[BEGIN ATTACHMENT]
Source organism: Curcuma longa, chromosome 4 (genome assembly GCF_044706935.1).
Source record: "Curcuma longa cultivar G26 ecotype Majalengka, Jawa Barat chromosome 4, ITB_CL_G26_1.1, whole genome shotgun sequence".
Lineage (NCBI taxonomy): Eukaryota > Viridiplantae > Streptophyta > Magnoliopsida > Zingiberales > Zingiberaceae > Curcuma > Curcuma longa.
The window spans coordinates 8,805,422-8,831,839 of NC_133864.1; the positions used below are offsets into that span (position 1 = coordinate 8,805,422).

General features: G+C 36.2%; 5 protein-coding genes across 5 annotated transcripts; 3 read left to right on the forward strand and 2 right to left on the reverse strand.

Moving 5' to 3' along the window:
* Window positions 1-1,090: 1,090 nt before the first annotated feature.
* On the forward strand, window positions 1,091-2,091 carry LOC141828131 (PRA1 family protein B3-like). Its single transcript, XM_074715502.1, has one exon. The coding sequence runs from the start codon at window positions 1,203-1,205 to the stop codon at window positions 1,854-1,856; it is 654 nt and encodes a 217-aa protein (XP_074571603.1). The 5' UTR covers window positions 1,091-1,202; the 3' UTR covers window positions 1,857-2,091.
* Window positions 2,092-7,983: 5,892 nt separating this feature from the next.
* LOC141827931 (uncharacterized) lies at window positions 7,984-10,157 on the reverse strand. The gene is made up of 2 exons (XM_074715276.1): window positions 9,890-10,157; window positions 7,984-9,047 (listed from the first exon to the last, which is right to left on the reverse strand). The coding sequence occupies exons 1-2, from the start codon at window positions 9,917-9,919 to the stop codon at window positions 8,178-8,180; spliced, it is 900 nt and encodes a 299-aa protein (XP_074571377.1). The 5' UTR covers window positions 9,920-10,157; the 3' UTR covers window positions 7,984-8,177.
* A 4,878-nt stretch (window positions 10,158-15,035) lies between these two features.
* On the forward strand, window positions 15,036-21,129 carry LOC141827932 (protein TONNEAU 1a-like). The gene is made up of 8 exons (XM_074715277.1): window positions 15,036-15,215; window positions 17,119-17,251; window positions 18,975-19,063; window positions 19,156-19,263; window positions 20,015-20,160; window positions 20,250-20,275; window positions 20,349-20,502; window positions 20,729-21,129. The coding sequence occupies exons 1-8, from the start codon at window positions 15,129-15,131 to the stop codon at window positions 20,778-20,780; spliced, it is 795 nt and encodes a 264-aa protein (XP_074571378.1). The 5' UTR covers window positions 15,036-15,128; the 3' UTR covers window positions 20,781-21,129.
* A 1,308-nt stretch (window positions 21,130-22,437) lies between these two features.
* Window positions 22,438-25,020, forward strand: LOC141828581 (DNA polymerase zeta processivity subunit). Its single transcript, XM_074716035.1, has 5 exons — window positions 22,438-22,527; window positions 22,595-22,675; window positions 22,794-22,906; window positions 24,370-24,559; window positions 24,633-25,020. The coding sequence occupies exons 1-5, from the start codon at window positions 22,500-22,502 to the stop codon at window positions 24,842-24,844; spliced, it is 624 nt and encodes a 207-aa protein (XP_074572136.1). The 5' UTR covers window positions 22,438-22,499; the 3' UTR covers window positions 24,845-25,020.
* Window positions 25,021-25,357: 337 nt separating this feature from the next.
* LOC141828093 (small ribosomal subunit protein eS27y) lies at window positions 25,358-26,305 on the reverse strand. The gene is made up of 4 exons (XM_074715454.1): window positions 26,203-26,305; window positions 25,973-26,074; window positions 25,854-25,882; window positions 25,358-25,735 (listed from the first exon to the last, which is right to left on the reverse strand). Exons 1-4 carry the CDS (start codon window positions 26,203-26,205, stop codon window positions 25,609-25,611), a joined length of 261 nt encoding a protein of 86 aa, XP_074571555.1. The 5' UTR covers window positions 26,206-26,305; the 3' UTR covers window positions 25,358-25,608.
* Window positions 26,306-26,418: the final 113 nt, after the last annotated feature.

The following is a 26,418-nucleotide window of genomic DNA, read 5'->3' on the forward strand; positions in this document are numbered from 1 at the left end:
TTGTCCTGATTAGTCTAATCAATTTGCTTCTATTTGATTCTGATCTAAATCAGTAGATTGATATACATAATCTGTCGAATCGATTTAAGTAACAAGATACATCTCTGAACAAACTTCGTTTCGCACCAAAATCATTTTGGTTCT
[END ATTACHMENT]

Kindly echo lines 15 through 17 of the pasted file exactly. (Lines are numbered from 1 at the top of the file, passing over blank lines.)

* Window positions 25,021-25,357: 337 nt separating this feature from the next.
* LOC141828093 (small ribosomal subunit protein eS27y) lies at window positions 25,358-26,305 on the reverse strand. The gene is made up of 4 exons (XM_074715454.1): window positions 26,203-26,305; window positions 25,973-26,074; window positions 25,854-25,882; window positions 25,358-25,735 (listed from the first exon to the last, which is right to left on the reverse strand). Exons 1-4 carry the CDS (start codon window positions 26,203-26,205, stop codon window positions 25,609-25,611), a joined length of 261 nt encoding a protein of 86 aa, XP_074571555.1. The 5' UTR covers window positions 26,206-26,305; the 3' UTR covers window positions 25,358-25,608.
* Window positions 26,306-26,418: the final 113 nt, after the last annotated feature.